Perhaps this helps to explain why, along with civil discourse, we seem to have lost our moral compass: our sense of right and wrong has been taken over by bombast and a lust for power and wealth. In our “commodified culture” where business is our main business and businessmen (even unsuccessful ones)  are elected to high office we find ourselves confused and morally disoriented. Gone completely is any sense that there are laws, both physical and moral, that we must obey: we are convinced we can defy them all.  Gone, it would appear, are the lessons learned painfully by King Thaos.

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Lost Wisdom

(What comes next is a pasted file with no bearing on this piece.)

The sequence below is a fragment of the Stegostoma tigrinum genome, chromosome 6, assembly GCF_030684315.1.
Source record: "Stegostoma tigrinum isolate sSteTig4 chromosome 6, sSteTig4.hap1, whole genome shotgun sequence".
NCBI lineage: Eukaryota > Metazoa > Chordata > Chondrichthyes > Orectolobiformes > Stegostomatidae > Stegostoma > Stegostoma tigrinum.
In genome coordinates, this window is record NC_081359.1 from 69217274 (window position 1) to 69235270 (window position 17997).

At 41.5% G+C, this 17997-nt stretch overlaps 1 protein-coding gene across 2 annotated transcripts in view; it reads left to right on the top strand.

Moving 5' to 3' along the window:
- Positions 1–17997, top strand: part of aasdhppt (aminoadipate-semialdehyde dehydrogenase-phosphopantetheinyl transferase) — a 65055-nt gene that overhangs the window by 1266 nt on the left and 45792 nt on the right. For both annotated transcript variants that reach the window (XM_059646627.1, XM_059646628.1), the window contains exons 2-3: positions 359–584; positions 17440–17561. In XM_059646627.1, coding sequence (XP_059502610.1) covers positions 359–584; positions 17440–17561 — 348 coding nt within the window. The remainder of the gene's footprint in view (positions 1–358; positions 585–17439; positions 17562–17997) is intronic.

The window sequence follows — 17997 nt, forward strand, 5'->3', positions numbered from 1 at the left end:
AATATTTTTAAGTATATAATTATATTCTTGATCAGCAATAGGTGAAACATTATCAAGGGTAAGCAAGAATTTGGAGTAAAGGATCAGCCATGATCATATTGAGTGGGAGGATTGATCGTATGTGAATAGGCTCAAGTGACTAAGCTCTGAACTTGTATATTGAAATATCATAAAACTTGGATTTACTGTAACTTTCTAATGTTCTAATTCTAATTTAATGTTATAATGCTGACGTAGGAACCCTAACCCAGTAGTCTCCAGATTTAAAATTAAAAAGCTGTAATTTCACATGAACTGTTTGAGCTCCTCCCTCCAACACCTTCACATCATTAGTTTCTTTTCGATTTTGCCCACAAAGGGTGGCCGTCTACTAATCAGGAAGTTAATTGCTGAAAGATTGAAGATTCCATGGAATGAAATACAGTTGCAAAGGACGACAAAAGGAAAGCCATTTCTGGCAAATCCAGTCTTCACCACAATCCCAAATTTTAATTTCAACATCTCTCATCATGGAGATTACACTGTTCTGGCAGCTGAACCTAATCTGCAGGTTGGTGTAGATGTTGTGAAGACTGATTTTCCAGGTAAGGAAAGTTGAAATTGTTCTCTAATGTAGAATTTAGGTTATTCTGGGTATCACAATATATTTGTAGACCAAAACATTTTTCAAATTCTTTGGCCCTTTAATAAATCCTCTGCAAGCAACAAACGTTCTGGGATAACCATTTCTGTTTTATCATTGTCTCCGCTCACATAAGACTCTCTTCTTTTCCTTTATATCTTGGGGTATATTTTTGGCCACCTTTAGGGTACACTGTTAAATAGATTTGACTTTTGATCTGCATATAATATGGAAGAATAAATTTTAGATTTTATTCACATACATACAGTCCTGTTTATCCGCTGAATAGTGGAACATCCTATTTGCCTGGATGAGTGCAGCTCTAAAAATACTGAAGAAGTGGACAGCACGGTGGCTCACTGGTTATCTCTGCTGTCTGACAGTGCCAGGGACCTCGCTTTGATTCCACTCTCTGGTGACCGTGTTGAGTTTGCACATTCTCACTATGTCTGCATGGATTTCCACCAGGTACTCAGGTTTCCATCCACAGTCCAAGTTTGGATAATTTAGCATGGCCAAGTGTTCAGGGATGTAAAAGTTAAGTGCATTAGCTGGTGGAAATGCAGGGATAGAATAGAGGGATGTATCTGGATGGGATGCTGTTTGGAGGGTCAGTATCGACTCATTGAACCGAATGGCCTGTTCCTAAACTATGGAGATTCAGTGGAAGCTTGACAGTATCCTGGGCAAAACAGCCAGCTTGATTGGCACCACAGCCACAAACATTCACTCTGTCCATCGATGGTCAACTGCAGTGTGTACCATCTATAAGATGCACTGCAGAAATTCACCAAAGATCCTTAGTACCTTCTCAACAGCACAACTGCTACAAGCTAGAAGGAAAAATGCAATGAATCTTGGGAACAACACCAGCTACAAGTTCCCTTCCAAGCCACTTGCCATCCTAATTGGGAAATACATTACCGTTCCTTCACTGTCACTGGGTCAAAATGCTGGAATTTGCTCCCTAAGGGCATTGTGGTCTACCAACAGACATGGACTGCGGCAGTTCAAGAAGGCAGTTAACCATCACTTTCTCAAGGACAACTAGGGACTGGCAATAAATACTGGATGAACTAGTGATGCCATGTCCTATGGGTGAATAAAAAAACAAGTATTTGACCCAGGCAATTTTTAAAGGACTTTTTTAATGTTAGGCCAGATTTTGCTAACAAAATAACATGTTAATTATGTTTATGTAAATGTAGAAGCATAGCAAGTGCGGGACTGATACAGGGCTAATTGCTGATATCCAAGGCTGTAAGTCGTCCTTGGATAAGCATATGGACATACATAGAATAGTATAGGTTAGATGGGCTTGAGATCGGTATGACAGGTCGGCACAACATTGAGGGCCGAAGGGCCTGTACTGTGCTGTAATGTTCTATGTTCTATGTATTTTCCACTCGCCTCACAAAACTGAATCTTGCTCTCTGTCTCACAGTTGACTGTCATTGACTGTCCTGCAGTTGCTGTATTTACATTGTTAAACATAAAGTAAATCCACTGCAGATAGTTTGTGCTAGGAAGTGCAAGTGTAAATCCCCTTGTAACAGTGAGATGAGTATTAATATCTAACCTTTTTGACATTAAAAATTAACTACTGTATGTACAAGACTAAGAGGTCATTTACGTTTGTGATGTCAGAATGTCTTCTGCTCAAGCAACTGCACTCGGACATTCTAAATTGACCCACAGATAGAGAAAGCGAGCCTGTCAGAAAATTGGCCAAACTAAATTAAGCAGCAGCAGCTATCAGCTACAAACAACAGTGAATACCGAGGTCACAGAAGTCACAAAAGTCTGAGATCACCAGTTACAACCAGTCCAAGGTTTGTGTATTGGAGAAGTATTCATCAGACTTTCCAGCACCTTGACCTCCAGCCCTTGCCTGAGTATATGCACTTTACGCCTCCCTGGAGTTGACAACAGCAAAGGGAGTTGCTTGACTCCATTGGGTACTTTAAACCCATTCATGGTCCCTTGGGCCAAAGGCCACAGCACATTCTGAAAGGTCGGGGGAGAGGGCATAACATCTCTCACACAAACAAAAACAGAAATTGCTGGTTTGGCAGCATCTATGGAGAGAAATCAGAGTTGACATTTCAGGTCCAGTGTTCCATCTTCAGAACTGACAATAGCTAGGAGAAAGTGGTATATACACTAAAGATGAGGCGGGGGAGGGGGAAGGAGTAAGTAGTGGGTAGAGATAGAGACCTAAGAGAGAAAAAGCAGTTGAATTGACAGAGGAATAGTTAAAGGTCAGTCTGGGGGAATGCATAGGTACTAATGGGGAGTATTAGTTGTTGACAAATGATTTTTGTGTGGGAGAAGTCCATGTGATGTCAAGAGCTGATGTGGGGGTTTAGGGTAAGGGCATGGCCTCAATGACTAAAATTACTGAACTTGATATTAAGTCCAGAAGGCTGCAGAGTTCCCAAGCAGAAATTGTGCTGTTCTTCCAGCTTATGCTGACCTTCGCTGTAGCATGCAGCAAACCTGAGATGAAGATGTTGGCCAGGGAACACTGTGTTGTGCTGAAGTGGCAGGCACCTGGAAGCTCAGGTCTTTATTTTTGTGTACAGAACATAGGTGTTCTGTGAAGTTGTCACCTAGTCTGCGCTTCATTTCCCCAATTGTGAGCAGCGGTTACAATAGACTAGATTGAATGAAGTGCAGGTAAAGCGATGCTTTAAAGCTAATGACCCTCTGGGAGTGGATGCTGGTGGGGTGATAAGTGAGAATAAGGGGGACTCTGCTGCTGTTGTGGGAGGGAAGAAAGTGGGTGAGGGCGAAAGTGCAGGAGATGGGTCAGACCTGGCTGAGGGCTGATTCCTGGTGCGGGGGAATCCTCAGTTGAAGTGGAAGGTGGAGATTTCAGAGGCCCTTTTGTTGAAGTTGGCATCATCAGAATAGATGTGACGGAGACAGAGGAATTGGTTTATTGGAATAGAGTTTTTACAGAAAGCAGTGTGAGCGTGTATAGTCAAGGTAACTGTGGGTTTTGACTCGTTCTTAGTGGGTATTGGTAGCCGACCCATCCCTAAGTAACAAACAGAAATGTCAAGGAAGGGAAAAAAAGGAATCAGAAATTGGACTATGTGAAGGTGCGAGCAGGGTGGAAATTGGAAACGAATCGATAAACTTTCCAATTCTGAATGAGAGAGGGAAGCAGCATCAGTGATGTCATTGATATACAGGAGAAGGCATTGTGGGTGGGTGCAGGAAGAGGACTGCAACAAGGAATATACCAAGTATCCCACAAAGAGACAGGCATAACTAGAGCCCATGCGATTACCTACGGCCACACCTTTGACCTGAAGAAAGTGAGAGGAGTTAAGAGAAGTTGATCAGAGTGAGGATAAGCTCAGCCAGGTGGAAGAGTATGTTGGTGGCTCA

Many years ago, when I was working my way through J.D. Salinger’s novels, I recall that Franny (of Franny and Zooey)  dropped out of college because she hadn’t heard anyone speak about wisdom. That impressed me at the time and I heard it later echoed in T.S. Eliot’s provocative question, “where is the wisdom we have lost in knowledge?” Indeed. Our schools teach information and knowledge, but they do not teach about wisdom. Where, then can it be found? One would think the philosophers would have a firm grasp of the elusive creature, because they are, presumably, “lovers of wisdom.” But aside from Socrates, and perhaps Kant and maybe Albert Camus, I can think of few philosophers whom I would regard as truly wise. In fact, the wisest person I have encountered in my intellectual journey is a woman who called herself George Eliot — because she wanted to be taken seriously by those who read her works. Indeed, Eliot was so wise that readers sent her scores of letters asking her advice about everything from soup to nuts. And, apparently, she always attempted to answer the queries.